Here’s to a Green Christmas

Christmas Waste – The Stats1, 6

  • 277,000 miles of wrapping paper are wasted every Christmas;

  • 125,000 tonnes of plastic packaging is thrown away at Christmas;

  • 5 million Christmas puddings are thrown away every year;

  • 2 million turkeys are wasted around Christmas time;

  • 1 billion Christmas cards are thrown out every Christmas;

  • 74 million mince pies are thrown away;

  • 250 tonnes of Christmas trees are thrown out every January;

  • 13,350 tonnes of glass waste is thrown away at Christmas;

  • 500 tonnes of old Christmas tree lights are thrown out every year;

  • 4500 tonnes of foil is thrown out per year; and

  • 16 million Christmas crackers are wasted.

It’s the most wonderful time of the year… But according to WRAP (Waste and Resources Action Programme) estimates, Christmas is also the most wasteful time of the year8.

Statistics show that in the UK alone approximately 1 billion Christmas cards are thrown out after December 25th each year, 2 million turkeys are wasted around Christmas time and 74 million mince pies are thrown away1. So why do we break the bank during December, and then still continue to waste so much of what we buy? Perhaps it is from the stress of not having enough food to serve to family and guests and therefore overbuying, or perhaps it is that we don’t know how to make Christmas more sustainable. As it only comes once a year, studies show that people tend to discard their routines and lifestyle habits including health, fitness, work ethic and sustainability and substitute it for a more laid back or even lazy attitude. As a result of this, WRAP anticipate households in the UK to produce approximately 750,000 tonnes of extra waste at Christmas time, generating 1.4 million tonnes of CO2 in total8.

What are the effects of increased waste?

As well as increased CO2 emissions contributing to the greenhouse effect, the impact of unsustainable Christmas living is increased strain on landfills and recycling facilities for space. The economic, social and environmental costs of sending material to disposal and even to be recycled are far greater than prevention of waste and reuse. According to the Waste Hierarchy, disposal is the least favourable option when managing waste and prevention and reuse are often the most preferred2. Prevention includes using less material and keeping products for longer, which is a more efficient use of resources, whereas reuse involves cleaning, repairing and using spare parts. Studies also show that people are likely to overspend on grocery and gift shopping at Christmas time as a result of poor planning for the holiday5.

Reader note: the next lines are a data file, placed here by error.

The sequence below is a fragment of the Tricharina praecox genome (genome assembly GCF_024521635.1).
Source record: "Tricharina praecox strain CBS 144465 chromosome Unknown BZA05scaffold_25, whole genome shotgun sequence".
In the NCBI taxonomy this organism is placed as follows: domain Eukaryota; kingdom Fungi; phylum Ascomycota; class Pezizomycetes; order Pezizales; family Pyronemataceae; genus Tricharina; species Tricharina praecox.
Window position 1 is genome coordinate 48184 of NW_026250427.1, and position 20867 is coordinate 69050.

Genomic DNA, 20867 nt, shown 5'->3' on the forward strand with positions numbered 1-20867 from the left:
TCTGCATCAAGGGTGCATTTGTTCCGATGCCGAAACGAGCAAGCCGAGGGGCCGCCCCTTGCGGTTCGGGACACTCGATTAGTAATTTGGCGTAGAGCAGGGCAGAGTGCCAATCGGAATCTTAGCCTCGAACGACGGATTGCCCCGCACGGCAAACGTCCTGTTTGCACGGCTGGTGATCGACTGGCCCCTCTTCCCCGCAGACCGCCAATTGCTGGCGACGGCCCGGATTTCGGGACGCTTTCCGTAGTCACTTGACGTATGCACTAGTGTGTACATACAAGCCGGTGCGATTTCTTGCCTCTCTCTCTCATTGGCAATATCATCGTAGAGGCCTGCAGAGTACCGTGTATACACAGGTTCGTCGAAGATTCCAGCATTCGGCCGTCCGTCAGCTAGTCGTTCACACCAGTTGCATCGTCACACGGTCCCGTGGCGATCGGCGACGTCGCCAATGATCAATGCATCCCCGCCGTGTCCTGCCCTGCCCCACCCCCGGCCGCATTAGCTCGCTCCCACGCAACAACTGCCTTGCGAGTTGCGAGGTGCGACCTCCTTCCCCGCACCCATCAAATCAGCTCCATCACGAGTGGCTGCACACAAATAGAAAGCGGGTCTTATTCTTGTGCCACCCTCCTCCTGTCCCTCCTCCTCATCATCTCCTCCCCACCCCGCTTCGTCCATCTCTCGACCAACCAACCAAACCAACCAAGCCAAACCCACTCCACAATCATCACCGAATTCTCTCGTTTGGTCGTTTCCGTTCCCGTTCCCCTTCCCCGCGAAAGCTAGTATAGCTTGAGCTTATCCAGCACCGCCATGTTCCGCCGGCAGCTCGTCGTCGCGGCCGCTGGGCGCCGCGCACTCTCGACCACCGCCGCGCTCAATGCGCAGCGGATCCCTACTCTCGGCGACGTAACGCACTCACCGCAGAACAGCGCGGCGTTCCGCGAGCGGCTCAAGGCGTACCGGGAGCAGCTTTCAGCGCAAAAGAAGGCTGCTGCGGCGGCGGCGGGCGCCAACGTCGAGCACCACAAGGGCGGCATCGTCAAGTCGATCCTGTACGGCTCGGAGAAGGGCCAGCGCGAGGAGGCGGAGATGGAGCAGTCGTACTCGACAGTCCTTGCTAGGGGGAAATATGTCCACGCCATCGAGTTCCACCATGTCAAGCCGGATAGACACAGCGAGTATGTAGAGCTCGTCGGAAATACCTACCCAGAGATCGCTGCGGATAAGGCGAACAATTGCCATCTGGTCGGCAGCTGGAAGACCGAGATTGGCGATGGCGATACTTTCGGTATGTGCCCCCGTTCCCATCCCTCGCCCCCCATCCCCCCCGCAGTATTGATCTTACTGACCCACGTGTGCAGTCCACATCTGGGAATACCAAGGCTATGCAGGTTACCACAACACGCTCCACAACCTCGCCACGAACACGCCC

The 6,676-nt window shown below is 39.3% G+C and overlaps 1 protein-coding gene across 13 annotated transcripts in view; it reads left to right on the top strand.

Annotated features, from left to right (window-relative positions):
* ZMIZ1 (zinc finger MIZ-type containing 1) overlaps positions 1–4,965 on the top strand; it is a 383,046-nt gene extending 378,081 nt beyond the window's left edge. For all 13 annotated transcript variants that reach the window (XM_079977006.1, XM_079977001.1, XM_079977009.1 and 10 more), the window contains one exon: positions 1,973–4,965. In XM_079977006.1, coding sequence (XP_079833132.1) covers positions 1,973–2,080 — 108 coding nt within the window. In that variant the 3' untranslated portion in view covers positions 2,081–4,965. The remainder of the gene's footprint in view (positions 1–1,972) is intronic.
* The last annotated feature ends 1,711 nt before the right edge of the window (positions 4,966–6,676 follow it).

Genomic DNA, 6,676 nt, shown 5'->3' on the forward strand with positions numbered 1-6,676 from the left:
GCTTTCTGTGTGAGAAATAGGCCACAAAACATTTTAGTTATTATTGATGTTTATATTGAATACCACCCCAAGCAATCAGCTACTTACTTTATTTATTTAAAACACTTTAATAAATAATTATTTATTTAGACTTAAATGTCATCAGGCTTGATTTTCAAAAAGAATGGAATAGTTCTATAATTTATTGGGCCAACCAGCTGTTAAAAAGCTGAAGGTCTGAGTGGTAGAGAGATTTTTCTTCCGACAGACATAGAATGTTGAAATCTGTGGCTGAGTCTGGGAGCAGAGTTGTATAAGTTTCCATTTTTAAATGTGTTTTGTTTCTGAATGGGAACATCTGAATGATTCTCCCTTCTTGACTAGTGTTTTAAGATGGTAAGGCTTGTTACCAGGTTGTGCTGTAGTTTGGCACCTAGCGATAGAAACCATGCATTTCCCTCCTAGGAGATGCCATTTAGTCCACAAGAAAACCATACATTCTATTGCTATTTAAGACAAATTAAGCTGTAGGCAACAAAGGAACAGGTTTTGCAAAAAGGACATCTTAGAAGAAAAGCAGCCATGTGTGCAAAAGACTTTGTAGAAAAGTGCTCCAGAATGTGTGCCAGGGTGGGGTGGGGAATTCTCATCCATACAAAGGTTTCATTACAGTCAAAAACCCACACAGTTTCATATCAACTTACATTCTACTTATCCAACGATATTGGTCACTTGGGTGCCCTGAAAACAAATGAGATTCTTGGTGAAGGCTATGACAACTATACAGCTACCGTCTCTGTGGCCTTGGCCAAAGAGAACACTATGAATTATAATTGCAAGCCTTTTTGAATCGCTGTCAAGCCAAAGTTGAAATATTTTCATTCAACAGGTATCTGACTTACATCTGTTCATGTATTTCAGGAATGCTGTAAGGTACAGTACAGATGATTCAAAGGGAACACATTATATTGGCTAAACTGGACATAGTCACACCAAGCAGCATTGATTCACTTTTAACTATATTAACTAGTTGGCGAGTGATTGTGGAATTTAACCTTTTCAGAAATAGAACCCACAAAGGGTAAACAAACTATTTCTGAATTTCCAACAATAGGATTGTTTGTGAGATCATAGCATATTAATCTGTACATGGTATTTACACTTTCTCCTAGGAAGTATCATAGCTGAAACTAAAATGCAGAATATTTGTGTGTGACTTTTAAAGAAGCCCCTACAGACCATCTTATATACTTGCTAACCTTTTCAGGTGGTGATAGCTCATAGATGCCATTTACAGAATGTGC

Case Study: Middlesbrough Christmas Fly tipping

In December 2014, more than 40 tonnes of Christmas household waste was dumped at the Parkway Centre recycling site, Middlesbrough. The bins at the site which are marked for household recycling categories were overflowing with tonnes of non-recycling waste which had to be cleared by a team of council staff. This put a strain on normal cleaning schedules at the site which are already reduced at this time of year. The local council have warned that fly-tipping is a criminal offence and that people caught on CCTV footage will be prosecuted. The council were unsure, however, about how and why the site got to the state it was in and local residents suggested on social media that it was due to a combination of excess waste accumulation at Christmas and a reduced local waste service over the holidays3.
Many councils now have advice on how to be more sustainable around the Christmas period. For example, Durham County Council advise local residents to buy artificial Christmas trees or buy real Christmas trees from a sustainable grower4.

Tips for a more sustainable Christmas

  • The most important method is to PLAN ahead to ensure no over-buying and over-spending and therefore less waste.
  • Shred your wrapping paper to use as protective material for future fragile gifts6.
  • Wrapping paper also works well as cleaning material for windows and mirrors6.
  • Cut out the picture/pattern on your Christmas cards to use as gift labels, or as arts and crafts materials6.
  • Use LED lights for Christmas trees which use up to 90% less energy than standard bulbs7.
  • Consider sending e-Cards instead of paper ones – they can be more personalised and much more sustainable7.
  • Use an artificial tree as opposed to a real one7.
  • Reuse leftovers rather than throwing them away. You don’t have to eat a roast dinner or turkey sandwich every day in January, there are a number of Christmas leftover recipes including those listed on the BBC website: http://www.bbcgoodfood.com/recipes/collection/christmas-leftovers
  • If you aren’t able to prevent or reuse waste, reduce the amount send to landfill disposal by recycling and separating compost waste.

References
1. Vallely, L (2014). 12 Days of a Sustainable Christmas. http://www.edie.net/news/6/12-Days-of–a-sustainable–Christmas/
2. Defra (2011). Guidance on applying the Waste Hierarchy.
3. Brown, M (2014). Dumped: More than 40 TONNES of Christmas waste is tipped at Parkway Centre. The Gazette Live.
4. Durham County Council (2014). Reduce your waste at Christmas. http://www.durham.gov.uk/article/1898/Reduce-your-waste-at-Christmas
5. The Guardian (2012). It’s time to cut the obscene amount of Christmas waste. http://www.theguardian.com/environment/blog/2012/dec/20/obscene-amount-christmas-food-waste
6. Rubin, J (2014). Christmas waste statistics – making Christmas green. http://www.envirowaste.co.uk/feeds/news/christmas-waste-statistics–making-christmas-green.aspx
8. Aldred, J (2007). Tread Lightly: Reducing Waste over Christmas. Ethical and Green Living, Environment, the Guardian. http://www.theguardian.com/environment/ethicallivingblog/2007/dec/21/reducingwasteoverchristmas

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